I have really enjoyed March, not least because of Rinn’s excellent March into Middle-earth, which let me dive into books I’ve loved since childhood. I’ve balanced those doorstops with read-alongs and bite-size books for a varied diet. And as March involved an intercontinental trip and Easter, I’ve got through a lot of books…
A slightly early recap for February, because this evening will be full of Swordspoint (hurray!). It’s been a busy month of travelling, visitors and read-alongs, so my reading has been somewhat fractured – if very rewarding.
January has felt very episodic as I started the year travelling around Iceland (I’ll write about it at some point, but instagram has day by day
scenery porn picspam), had to take unexpected trips north and work has been fragmentary. Sadly, this hasn’t resulted in READING ALL THE BOOKS, because exploring Iceland was distracting and Lagoon took longer than expected (a sure sign I’m not enjoying something).
2015 has been an excellent reading year for quantity (over 70 books) and quality. I’m back to working more or less full time in 2016, so I think I’m going to have to be a bit less ambitious and a bit more selective in what I focus on…
…which is a problem, because I want to (re)read all the things.
I have paid my money at the cinema to see the following this year: The Second Best Exotic […]
The Girl With All The Gifts – M R Carey Mockingjay – Suzanne Collins John Saturnall's Feast – […]
I've left it a bit later than usual to do my annual look back through my media and literary consumption, and I'm going to keep it shorter this year too (at least for books) as I've done a much better job of noting down my thoughts as I've gone along.
Another year, another crop of books read and films watched. It’s been a bumper year in books – 60 completed, and 2 more weighty tomes mostly-completed before being abandoned in disgust (well, that makes the Worst Of The Year easy). Movies have been pretty typical (12, plus the cinema presentation of the NT Frankenstein), and very typically front-loaded. Autumns are not about cinema, apparently. Again, being frugal in going means we don’t see things we don’t want to, so a high satisfaction index for the year.
I have paid my money at the cinema to see the following this year: 1) Skyfall 2) Les […]
I used to try to remind myself (and inflict on you) what I particularly loved and loathed each year amongst the various books and films I consumed. Since joining the circus, I've failed to do this thanks to big work-related requirements in the first week of the year. However, it seems to be a week into 2012 and I'm procrastinating about going for a run, so this seems like a good time to revive that old meme.
We managed to get to the movies a lot more often this year, with several binges between long gaps of workiness. The habit of only going to things we really want to see on a big screen mean the hit rate of enjoyment was high (needless to say, no Transformers 3 for us). Honourable mentions go to Source Code, Hanna, Tinker Tailor Soldier Spy, The Ides of March, and Contagion, all of which were thoroughly polished and much enjoyed.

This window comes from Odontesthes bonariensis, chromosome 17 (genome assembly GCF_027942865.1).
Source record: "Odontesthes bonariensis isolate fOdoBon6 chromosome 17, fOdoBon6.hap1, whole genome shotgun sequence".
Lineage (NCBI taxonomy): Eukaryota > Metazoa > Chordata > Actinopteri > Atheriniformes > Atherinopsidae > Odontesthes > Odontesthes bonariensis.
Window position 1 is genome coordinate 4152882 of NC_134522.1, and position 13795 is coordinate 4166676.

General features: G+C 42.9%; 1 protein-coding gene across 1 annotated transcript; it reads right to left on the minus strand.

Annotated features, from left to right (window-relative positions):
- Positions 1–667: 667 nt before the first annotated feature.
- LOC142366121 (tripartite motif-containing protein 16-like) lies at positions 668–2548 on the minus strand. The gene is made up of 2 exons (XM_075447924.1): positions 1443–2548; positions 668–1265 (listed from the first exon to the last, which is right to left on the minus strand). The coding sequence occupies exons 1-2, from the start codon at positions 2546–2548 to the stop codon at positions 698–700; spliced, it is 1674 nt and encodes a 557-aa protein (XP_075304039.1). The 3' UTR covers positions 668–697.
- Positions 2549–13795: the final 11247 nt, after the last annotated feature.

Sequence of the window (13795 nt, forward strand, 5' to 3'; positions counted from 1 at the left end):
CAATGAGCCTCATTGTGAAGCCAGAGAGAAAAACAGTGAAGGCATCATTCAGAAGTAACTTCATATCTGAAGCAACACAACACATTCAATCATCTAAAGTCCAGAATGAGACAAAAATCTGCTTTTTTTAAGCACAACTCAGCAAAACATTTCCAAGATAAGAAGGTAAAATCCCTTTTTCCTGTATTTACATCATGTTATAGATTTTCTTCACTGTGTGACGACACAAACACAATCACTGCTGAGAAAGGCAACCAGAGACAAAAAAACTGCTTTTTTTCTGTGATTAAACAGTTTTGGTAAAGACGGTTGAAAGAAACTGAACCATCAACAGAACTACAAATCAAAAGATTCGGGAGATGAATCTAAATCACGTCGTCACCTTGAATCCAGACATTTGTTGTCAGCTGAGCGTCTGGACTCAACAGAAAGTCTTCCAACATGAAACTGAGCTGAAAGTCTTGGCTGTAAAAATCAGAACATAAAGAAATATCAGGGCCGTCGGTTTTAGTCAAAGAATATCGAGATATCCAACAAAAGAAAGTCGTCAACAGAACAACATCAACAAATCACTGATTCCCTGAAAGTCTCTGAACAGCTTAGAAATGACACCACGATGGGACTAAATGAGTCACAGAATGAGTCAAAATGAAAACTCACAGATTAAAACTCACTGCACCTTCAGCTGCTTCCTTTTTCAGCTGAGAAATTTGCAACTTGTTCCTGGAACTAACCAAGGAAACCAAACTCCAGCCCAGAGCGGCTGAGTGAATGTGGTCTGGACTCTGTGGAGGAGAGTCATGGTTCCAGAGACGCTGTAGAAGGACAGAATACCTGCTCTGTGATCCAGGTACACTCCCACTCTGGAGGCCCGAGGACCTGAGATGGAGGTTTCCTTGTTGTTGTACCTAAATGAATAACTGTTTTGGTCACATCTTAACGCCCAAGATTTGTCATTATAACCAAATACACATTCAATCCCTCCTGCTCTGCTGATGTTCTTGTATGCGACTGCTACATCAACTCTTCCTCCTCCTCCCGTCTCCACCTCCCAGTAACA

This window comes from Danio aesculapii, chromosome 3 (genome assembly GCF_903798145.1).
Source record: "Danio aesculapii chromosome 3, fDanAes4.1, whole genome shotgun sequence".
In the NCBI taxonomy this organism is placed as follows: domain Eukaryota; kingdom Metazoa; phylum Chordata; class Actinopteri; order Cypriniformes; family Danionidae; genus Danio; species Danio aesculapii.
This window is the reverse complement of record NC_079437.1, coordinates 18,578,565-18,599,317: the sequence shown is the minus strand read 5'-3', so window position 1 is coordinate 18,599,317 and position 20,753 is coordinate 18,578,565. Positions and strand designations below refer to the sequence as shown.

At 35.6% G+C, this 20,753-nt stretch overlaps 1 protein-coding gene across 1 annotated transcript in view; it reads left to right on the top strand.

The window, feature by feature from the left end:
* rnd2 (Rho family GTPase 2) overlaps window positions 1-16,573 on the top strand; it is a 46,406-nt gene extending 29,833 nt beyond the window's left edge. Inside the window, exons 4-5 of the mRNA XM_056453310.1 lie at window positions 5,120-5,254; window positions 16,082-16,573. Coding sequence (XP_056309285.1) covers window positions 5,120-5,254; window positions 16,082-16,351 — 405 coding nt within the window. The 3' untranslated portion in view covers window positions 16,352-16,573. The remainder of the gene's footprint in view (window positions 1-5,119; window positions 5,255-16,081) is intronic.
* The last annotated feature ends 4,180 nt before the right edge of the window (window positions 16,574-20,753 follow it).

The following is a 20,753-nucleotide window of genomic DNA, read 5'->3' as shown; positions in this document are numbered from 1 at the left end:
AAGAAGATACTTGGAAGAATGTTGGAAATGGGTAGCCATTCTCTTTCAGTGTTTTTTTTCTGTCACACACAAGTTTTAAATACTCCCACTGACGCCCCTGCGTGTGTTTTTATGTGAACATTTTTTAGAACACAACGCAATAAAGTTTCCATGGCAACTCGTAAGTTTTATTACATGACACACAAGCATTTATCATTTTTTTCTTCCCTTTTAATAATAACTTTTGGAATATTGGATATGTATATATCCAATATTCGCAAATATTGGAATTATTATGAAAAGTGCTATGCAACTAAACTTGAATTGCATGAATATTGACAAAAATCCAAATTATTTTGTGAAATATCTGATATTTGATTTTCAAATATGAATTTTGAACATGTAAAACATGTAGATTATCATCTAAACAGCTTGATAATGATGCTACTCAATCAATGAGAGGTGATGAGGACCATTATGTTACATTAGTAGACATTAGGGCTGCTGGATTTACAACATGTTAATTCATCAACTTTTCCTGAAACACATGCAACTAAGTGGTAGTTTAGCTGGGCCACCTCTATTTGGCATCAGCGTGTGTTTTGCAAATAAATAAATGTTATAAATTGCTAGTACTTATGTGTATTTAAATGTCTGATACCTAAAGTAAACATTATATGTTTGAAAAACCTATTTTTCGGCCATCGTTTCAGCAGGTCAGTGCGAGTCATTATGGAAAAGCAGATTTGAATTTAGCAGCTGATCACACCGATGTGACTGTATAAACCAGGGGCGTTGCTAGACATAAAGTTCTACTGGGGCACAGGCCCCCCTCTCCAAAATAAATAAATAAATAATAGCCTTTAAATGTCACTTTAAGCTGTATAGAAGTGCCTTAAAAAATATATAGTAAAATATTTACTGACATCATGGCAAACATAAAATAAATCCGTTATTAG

I shall barely let the leaves settle on the year before posting my thoughts on the best and worst of (what I experienced of) movies and books, because if I delay I’ll never get it done.
In spite of my feeling that we missed some great films this year (choosing to stay home and work on the house instead of going out), we managed to see 17 this year. Looking back at the last few years, this is a good crop. I also note a pattern: a solid rush in the first half of the year, followed by disinterest through the autumn and winter. My boy suggests this relates to good film releases early in the year for Oscar season; I note a reflection of early summer blockbusters, followed by meaningful movies on DVD.
Books fared less well. 2009 is the first year I haven’t passed the 50-book threshold. This reflects evenings spent working on the Grand Design, and a move to overland commutes: as the trains are often full by the time they reach my stop, I end up sardined in with no space to read.
I’ve been on the bandwagon for the past 3 years, so it seems rude to fall off now: time to look back at my reading and cinematic digestion in 2008. It was a slow year all round – just over 50 books read (I usually clear 60-70), and only 15 movies. I’m not sure what this indicates: possibly that I’ve spent more time planning renovations than reading in an evening, and had more trips to the theatre instead of the movies. Happily, this seems to be exactly what I thought would happen.
I suspect the dip in movie-going also reflects a fairly poor year at the cinema; I’m not left with the feeling that there were a lot of movies I missed out on – although I’ve been more aware this year of saying “I’d like to see that… on DVD”, which is new. But seriously: at £20 a trip for 2 people vs. £3.50 to rent the DVD in 3 months time, there’s an argument for prioritising movies that will capitalise on the big screen. Character-driven integrity holds up just fine at 26″ (yes, our TV is old. Very old).
I recently reread The Kraken Wakes, always my favourite John Wyndham book. Wyndham for me is something like comfort food, or cartoons: when I need a light, refreshing, familiar interlude I can always turn to one of his novels to tide me over to the next challenge. In this case, I had left the book I intended to read at the office, leaving me stranded over a weekend with nothing to read.
Oh, the horror.